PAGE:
This information from Great Ormond Street Hospital (GOSH) is for parents of children and young people undergoing assessment for possible lung or heart-lung transplantation. A transplant is a serious operation and is not without risk. A transplant can be the only effective treatment option for certain serious lung diseases; however, it is not a cure. In many situations transplantation can lead to an extension of life with improved quality.
Treating bleeds as soon as they happen can help them heal quickly and reduce the long-term effects on joints or muscles. This information from the Haemophilia team at Great Ormond Street Hospital (GOSH) explains what to do if you've had a bleed.
Dr Finella Craig, Paediatric Palliative Care Consultant at Great Ormond Street Hospital (GOSH) provides care for patient Romeo, who has a congenital heart defect. Dr Craig explains why she finds Romeo so endearing, why the unique role her and her team perform is so rewarding and why the choices her team provides are so important to the patient and family.
The Great Ormond Street Hospital (GOSH) Infectious Diseases department provides clinical expertise in the diagnosis and management of unusual and complicated infections, tropical diseases and children with HIV infection and AIDS.
A new unit at Great Ormond Street Hospital (GOSH) has been included in a pioneering national report into how innovative technologies like artificial intelligence (AI) can be harnessed to transform healthcare and patient outcomes.
This page from Great Ormond Street Hospital (GOSH) explains delirium when a child is in one of our intensive care units. It explains what delirium is, how it can be treated and what can be done to help those affected.
‘Hepatitis’ means inflammation of the liver – this inflammation can occur for many reasons, one of which is viral infection. This information sheet from Great Ormond Street Hospital (GOSH) explains the causes, symptoms and treatment of hepatitis B in children and where to get help.
The cleft team has a long history of clinical research and audit activity. It is a multi-disciplinary service and the contributions have been from speech and language therapists, psychologists, audiological physicians, orthodontists, paediatricians, as well as surgeons.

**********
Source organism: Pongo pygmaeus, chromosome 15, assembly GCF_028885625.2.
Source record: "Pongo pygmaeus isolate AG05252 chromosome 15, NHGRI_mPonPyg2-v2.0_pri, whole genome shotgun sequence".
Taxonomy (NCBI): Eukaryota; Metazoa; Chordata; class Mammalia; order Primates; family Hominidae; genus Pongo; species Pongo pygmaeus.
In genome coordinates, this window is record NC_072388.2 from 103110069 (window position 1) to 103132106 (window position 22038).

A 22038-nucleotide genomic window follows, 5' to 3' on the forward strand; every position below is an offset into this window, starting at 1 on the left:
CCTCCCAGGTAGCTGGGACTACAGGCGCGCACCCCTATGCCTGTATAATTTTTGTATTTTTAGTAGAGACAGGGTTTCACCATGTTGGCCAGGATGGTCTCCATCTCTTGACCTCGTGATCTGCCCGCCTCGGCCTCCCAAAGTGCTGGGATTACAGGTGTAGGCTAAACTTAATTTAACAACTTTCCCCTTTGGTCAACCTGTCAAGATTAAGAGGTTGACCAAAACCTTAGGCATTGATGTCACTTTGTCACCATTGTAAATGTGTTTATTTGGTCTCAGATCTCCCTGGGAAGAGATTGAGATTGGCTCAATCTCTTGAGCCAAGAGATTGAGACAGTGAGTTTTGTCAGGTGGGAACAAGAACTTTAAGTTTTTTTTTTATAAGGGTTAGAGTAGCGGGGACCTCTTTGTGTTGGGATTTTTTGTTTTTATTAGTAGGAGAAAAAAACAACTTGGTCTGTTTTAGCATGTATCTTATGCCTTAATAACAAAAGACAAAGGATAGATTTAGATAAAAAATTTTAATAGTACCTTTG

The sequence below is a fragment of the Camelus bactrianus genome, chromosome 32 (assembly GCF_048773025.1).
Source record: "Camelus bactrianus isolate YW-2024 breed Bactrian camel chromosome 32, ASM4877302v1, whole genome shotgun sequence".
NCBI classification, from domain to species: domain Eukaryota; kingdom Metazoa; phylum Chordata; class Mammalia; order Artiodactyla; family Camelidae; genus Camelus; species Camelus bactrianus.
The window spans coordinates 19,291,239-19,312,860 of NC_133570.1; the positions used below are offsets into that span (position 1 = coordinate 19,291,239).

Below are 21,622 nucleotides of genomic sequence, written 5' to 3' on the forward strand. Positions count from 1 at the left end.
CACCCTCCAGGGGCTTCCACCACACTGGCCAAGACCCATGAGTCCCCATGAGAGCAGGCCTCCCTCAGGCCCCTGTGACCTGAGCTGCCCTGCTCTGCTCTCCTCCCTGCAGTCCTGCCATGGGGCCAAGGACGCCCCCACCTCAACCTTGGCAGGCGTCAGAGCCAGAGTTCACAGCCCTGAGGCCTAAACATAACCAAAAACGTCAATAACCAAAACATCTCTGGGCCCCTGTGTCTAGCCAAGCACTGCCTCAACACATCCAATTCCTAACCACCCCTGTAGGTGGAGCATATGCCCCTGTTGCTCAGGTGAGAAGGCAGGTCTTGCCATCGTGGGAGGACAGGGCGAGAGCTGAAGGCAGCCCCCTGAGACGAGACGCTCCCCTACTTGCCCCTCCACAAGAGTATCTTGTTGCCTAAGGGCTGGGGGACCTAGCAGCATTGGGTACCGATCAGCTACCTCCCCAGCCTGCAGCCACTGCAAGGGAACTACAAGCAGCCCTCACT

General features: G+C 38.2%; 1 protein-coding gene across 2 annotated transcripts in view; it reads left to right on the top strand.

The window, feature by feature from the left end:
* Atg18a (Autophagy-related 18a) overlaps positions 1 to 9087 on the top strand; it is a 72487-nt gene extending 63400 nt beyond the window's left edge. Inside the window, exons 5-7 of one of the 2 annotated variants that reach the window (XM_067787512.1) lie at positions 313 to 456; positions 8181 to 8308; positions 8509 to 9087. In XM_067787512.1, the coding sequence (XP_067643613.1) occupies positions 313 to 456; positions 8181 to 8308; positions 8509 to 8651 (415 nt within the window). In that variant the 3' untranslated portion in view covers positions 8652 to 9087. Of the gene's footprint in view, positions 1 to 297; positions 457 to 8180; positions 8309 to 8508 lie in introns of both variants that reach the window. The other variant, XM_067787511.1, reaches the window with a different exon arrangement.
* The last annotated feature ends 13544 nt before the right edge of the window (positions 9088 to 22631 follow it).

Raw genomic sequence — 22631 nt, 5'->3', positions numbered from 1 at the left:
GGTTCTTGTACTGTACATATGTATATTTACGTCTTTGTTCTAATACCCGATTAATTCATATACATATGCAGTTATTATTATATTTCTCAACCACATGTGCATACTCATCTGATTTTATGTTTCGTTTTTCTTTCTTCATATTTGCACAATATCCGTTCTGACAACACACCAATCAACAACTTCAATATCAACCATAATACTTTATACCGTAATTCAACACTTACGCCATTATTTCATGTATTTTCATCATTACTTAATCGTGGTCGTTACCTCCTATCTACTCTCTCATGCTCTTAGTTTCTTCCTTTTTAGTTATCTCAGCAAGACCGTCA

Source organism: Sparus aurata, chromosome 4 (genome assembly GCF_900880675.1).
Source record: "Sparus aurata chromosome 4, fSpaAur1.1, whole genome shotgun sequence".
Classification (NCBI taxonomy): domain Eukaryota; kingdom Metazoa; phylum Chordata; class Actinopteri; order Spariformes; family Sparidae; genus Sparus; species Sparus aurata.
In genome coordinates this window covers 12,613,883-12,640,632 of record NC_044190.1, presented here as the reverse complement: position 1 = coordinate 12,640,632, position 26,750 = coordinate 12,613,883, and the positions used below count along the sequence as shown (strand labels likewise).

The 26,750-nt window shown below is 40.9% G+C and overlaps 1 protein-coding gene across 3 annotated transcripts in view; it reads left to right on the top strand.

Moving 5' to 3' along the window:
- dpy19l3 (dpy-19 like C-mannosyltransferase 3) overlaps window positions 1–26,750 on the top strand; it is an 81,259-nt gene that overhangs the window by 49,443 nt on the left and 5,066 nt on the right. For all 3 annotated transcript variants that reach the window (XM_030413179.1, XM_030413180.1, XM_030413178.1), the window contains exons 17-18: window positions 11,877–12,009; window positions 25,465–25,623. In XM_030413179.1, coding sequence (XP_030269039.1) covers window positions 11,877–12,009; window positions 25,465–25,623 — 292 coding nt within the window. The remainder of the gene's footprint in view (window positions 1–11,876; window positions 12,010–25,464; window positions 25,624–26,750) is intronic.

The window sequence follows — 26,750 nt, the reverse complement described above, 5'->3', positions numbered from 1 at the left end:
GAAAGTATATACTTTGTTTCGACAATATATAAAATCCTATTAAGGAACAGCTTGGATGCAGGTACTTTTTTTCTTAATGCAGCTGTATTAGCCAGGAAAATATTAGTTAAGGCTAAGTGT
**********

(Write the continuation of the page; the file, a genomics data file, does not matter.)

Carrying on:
Juvenile Dermatomyositis (JDM) is an autoimmune condition which means that the immune system which normally protects the body reacts abnormally and becomes overactive in normal tissues. This immune system reaction leads to inflammation (pain/redness/swelling) which can lead to possible tissue damage. In dermatomyositis, the inflammation affects mainly the small blood vessels in muscle (myositis) and skin (dermatitis). This inflammation may cause muscle weakness or pain and skin rashes particularly on the face, eyelids, knuckles, knees and elbows.
Your child has recently had craniofacial surgery. We are happy that your child has now recovered from their operation and is ready to go home.This page from Great Ormond Street Hospital (GOSH) is designed to give you the advice and support you need when you take your child home.
This page explains how to look after your child after they have had sclerotherapy for a malformation of their eye at Great Ormond Street Hospital (GOSH) and what to expect in the days following treatment.
A new non-invasive prenatal test for Down’s Syndrome has been launched this week by Great Ormond Street Hospital (GOSH), offering expectant mothers greater accuracy and a reduced need for invasive tests, which can lead to miscarriage.
Generalised lymphatic anomaly (GLA) – previously known as lymphangiomatosis – is the name given to a rare, congenital (present at birth), and progressive disorder of lymphatic channels which can affect different organs including the bones and the intestines. It can cause problems if the abnormal lymphatic tissue develops within important tissues and structures. This information sheet from Great Ormond Street Hospital (GOSH) explains the causes, symptoms and treatment of generalised lymphatic anomalies (GLA) and where to get help.